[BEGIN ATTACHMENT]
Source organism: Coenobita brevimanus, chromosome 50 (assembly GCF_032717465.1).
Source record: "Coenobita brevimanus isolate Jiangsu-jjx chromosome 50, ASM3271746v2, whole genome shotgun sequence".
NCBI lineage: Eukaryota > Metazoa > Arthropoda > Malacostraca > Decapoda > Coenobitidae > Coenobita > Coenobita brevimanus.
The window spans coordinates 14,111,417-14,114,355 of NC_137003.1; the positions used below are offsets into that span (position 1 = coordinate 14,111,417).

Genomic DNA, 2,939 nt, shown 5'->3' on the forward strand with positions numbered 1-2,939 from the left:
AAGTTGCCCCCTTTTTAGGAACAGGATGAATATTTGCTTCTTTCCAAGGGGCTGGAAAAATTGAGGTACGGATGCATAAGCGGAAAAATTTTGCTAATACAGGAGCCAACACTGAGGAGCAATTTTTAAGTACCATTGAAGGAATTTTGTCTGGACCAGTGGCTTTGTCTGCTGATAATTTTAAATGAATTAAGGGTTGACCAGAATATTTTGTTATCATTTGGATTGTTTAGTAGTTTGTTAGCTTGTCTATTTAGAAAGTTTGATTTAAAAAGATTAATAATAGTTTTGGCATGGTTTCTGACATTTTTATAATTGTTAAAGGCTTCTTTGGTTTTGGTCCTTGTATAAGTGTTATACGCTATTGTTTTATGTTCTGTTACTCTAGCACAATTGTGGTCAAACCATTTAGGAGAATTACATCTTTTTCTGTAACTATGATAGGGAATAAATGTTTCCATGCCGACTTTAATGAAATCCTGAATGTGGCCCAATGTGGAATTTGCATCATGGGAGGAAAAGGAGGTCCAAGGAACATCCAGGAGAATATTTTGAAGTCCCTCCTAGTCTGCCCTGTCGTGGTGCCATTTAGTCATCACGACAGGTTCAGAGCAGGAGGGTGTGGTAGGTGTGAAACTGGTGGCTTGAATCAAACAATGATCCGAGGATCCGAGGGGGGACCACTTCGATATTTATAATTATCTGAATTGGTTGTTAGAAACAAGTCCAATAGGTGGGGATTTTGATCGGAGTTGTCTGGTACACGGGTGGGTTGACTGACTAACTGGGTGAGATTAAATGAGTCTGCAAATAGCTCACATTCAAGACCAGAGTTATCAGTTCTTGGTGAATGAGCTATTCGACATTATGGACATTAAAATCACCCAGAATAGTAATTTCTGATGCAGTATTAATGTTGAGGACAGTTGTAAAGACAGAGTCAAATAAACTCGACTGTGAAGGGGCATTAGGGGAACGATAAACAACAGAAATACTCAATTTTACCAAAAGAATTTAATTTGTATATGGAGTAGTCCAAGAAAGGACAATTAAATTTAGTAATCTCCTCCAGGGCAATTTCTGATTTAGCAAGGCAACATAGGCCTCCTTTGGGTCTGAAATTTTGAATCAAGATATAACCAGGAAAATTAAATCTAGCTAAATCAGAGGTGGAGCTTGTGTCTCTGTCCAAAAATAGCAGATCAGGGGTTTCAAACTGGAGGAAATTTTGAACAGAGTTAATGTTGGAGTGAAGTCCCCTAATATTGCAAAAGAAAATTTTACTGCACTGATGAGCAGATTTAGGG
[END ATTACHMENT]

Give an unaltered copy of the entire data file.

Source organism: Coenobita brevimanus, chromosome 50 (assembly GCF_032717465.1).
Source record: "Coenobita brevimanus isolate Jiangsu-jjx chromosome 50, ASM3271746v2, whole genome shotgun sequence".
NCBI lineage: Eukaryota > Metazoa > Arthropoda > Malacostraca > Decapoda > Coenobitidae > Coenobita > Coenobita brevimanus.
The window spans coordinates 14,111,417-14,114,355 of NC_137003.1; the positions used below are offsets into that span (position 1 = coordinate 14,111,417).

Genomic DNA, 2,939 nt, shown 5'->3' on the forward strand with positions numbered 1-2,939 from the left:
AAGTTGCCCCCTTTTTAGGAACAGGATGAATATTTGCTTCTTTCCAAGGGGCTGGAAAAATTGAGGTACGGATGCATAAGCGGAAAAATTTTGCTAATACAGGAGCCAACACTGAGGAGCAATTTTTAAGTACCATTGAAGGAATTTTGTCTGGACCAGTGGCTTTGTCTGCTGATAATTTTAAATGAATTAAGGGTTGACCAGAATATTTTGTTATCATTTGGATTGTTTAGTAGTTTGTTAGCTTGTCTATTTAGAAAGTTTGATTTAAAAAGATTAATAATAGTTTTGGCATGGTTTCTGACATTTTTATAATTGTTAAAGGCTTCTTTGGTTTTGGTCCTTGTATAAGTGTTATACGCTATTGTTTTATGTTCTGTTACTCTAGCACAATTGTGGTCAAACCATTTAGGAGAATTACATCTTTTTCTGTAACTATGATAGGGAATAAATGTTTCCATGCCGACTTTAATGAAATCCTGAATGTGGCCCAATGTGGAATTTGCATCATGGGAGGAAAAGGAGGTCCAAGGAACATCCAGGAGAATATTTTGAAGTCCCTCCTAGTCTGCCCTGTCGTGGTGCCATTTAGTCATCACGACAGGTTCAGAGCAGGAGGGTGTGGTAGGTGTGAAACTGGTGGCTTGAATCAAACAATGATCCGAGGATCCGAGGGGGGACCACTTCGATATTTATAATTATCTGAATTGGTTGTTAGAAACAAGTCCAATAGGTGGGGATTTTGATCGGAGTTGTCTGGTACACGGGTGGGTTGACTGACTAACTGGGTGAGATTAAATGAGTCTGCAAATAGCTCACATTCAAGACCAGAGTTATCAGTTCTTGGTGAATGAGCTATTCGACATTATGGACATTAAAATCACCCAGAATAGTAATTTCTGATGCAGTATTAATGTTGAGGACAGTTGTAAAGACAGAGTCAAATAAACTCGACTGTGAAGGGGCATTAGGGGAACGATAAACAACAGAAATACTCAATTTTACCAAAAGAATTTAATTTGTATATGGAGTAGTCCAAGAAAGGACAATTAAATTTAGTAATCTCCTCCAGGGCAATTTCTGATTTAGCAAGGCAACATAGGCCTCCTTTGGGTCTGAAATTTTGAATCAAGATATAACCAGGAAAATTAAATCTAGCTAAATCAGAGGTGGAGCTTGTGTCTCTGTCCAAAAATAGCAGATCAGGGGTTTCAAACTGGAGGAAATTTTGAACAGAGTTAATGTTGGAGTGAAGTCCCCTAATATTGCAAAAGAAAATTTTACTGCACTGATGAGCAGATTTAGGG